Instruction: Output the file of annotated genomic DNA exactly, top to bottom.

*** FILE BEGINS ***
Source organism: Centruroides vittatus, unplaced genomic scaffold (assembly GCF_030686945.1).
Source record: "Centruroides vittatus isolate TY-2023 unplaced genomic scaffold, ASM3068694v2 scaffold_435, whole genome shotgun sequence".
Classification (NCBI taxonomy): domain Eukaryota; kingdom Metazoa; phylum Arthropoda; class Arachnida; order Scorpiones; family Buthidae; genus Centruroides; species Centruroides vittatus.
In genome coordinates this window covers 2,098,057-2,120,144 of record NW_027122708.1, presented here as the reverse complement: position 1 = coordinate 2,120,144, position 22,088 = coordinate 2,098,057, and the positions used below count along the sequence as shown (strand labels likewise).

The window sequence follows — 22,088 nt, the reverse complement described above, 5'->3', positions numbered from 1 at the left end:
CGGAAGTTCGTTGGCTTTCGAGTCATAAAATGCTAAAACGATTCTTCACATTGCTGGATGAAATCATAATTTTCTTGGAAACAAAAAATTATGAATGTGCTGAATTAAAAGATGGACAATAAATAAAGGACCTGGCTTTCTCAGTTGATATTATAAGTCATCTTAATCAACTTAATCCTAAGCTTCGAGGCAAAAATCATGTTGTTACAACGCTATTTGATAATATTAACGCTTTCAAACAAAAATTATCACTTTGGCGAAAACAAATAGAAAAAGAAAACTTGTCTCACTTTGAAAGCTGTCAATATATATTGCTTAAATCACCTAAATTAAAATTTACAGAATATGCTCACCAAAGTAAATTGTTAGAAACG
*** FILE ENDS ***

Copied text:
Source organism: Centruroides vittatus, unplaced genomic scaffold (assembly GCF_030686945.1).
Source record: "Centruroides vittatus isolate TY-2023 unplaced genomic scaffold, ASM3068694v2 scaffold_435, whole genome shotgun sequence".
Classification (NCBI taxonomy): domain Eukaryota; kingdom Metazoa; phylum Arthropoda; class Arachnida; order Scorpiones; family Buthidae; genus Centruroides; species Centruroides vittatus.
In genome coordinates this window covers 2,098,057-2,120,144 of record NW_027122708.1, presented here as the reverse complement: position 1 = coordinate 2,120,144, position 22,088 = coordinate 2,098,057, and the positions used below count along the sequence as shown (strand labels likewise).

The window sequence follows — 22,088 nt, the reverse complement described above, 5'->3', positions numbered from 1 at the left end:
CGGAAGTTCGTTGGCTTTCGAGTCATAAAATGCTAAAACGATTCTTCACATTGCTGGATGAAATCATAATTTTCTTGGAAACAAAAAATTATGAATGTGCTGAATTAAAAGATGGACAATAAATAAAGGACCTGGCTTTCTCAGTTGATATTATAAGTCATCTTAATCAACTTAATCCTAAGCTTCGAGGCAAAAATCATGTTGTTACAACGCTATTTGATAATATTAACGCTTTCAAACAAAAATTATCACTTTGGCGAAAACAAATAGAAAAAGAAAACTTGTCTCACTTTGAAAGCTGTCAATATATATTGCTTAAATCACCTAAATTAAAATTTACAGAATATGCTCACCAAAGTAAATTGTTAGAAACG